It is hard not to like couscous. Each serving packs 5 grams of protein and it can go from sitting in the pantry to filling up your mouth in less than seven minutes. However, as my friend Julie observed the other day, feeding couscous to a child is like putting a sequoia through a wood-chipper in the middle of your dining room. Archeologists will sift through the ruins of your home one day and theorize as to the purpose of all those tiny pellets... .
So I was excited to see a recipe for couscous cakes in Fine Cooking (issue 99, May/June 2009.) All the joy of couscous (albeit slightly more slowly; true) but with a much lower potential for carnage.
This is a version I came up with the other night:
Couscous Cakes with Sundried Tomatoes & Feta
1 c couscous
1 c water
1 t salt
1 garlic clove
1/2 c chickpeas, drained and rinsed
2 T fresh basil, chopped
2 eggs, beaten
1/2 c sundried tomatoes in oil, drained and chopped
1/2 c crumbled feta
2 T olive oil for frying, divided
In a saucepan bring water and salt to a boil. Stir in couscous, remove from heat and let sit for five minutes. Fluff with a fork to separate grains.
In the bowl of a food processor (I used my Cuisinart mini-prep which I got for $25) chop garlic. Then add chickpeas and basil and process until coarsely chopped. Transfer to a medium bowl and add couscous. Then add eggs and stir until well blended. Add tomatoes and feta. Salt and pepper to taste.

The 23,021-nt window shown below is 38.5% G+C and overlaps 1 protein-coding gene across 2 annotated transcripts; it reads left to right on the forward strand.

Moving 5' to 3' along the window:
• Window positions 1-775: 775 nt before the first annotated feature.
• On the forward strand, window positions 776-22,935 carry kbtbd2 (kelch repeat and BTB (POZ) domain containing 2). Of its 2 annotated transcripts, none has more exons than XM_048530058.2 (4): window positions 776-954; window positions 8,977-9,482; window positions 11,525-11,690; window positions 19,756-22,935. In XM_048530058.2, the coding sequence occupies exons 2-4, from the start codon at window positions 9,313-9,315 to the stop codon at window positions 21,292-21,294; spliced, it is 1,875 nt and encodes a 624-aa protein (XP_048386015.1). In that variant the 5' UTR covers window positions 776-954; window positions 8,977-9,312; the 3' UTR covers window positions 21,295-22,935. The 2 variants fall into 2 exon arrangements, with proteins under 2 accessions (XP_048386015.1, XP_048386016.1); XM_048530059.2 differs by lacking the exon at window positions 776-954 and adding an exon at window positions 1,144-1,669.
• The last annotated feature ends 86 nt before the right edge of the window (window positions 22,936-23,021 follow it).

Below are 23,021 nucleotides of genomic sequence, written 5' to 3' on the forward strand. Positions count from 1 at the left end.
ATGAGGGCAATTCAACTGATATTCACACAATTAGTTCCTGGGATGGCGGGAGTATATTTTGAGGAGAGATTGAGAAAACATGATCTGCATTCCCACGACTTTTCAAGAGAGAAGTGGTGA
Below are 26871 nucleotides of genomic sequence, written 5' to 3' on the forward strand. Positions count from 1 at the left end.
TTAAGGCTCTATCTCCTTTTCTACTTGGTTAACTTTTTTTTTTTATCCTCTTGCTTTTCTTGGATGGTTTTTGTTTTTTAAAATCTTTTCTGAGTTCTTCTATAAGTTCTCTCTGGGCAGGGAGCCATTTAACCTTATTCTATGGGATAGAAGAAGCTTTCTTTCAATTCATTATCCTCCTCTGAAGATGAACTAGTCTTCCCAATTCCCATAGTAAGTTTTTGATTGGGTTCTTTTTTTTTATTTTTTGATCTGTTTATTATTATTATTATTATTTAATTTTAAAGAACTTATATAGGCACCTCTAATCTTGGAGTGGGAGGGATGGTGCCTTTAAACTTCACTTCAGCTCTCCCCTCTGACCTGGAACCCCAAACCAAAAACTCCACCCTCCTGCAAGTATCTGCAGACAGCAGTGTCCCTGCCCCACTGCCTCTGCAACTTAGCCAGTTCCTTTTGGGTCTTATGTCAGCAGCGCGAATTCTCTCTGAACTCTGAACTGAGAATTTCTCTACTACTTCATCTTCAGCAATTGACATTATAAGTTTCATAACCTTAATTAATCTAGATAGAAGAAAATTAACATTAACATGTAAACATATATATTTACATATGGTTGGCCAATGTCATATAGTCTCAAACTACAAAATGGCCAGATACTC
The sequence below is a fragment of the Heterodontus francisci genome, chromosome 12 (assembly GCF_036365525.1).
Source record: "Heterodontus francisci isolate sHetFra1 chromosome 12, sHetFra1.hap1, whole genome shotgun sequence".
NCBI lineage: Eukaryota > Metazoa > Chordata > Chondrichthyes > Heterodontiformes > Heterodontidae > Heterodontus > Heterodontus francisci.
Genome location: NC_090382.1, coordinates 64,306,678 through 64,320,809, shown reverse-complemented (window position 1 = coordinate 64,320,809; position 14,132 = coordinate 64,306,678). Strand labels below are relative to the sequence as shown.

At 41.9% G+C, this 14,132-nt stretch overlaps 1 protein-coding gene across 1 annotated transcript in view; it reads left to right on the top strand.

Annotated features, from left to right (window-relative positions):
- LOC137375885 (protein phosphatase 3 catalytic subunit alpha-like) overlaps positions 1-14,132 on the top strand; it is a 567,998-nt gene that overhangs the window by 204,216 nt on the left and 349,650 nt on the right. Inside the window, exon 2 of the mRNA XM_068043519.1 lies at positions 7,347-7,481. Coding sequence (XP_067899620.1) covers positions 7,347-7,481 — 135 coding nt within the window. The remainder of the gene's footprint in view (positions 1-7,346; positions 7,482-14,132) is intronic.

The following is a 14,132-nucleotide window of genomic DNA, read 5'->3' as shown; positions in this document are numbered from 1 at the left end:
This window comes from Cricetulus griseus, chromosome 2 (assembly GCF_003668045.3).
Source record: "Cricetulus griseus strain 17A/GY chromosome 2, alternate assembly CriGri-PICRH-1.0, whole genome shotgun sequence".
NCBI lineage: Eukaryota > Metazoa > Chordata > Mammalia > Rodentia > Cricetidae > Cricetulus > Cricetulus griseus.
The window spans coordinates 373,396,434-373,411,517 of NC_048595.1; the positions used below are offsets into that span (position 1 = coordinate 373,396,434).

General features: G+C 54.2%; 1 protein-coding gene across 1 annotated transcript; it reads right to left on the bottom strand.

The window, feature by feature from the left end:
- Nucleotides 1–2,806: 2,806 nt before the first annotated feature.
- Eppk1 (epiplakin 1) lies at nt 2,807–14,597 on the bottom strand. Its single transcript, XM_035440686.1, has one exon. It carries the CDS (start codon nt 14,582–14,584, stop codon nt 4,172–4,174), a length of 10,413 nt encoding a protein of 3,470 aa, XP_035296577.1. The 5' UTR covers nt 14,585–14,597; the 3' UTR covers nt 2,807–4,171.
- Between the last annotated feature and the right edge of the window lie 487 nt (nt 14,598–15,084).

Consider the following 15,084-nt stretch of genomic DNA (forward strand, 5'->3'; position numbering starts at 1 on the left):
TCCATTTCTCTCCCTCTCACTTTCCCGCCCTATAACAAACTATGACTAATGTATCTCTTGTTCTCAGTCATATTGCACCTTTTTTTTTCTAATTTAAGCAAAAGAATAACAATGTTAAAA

Using a 1/3 cup measuring cup, press mixture into cup. Then invert over a plate and release cake. It sounds like it would get stuck in there but it does slide out prettily easily. You should have eight cakes.
In a ten inch skillet (or two if you are feeling efficient) heat 1 T of olive oil until it is very hot but not smoking. Put four cakes into oil and press down gently on each one to flatten slightly. Cover skillet with lid and cook for about four minutes. Flip cakes and cook another 3-4 minutes on the other side.
Notes: I made this to augment some skimpy pork chops. The chops were terrible but the couscous cakes are something I could eat every week. They would be great as an entree with a salad. I had both feta and sundried tomatoes on hand (and basil. lordy I have basil coming out of my ears this year) so that is what I used but the possibilities as to what you can add are endless.
In the spirit of full disclosure I should admit that the raison d'etre's for making couscous more complicated - namely Caroline and Edward and, to a lesser degree, Patrick - all refused to eat these. Patrick on sight, Caroline after a thoughtful lick-and-spit, and Edward after about six bites. I'll try again, though, because I LOVED them.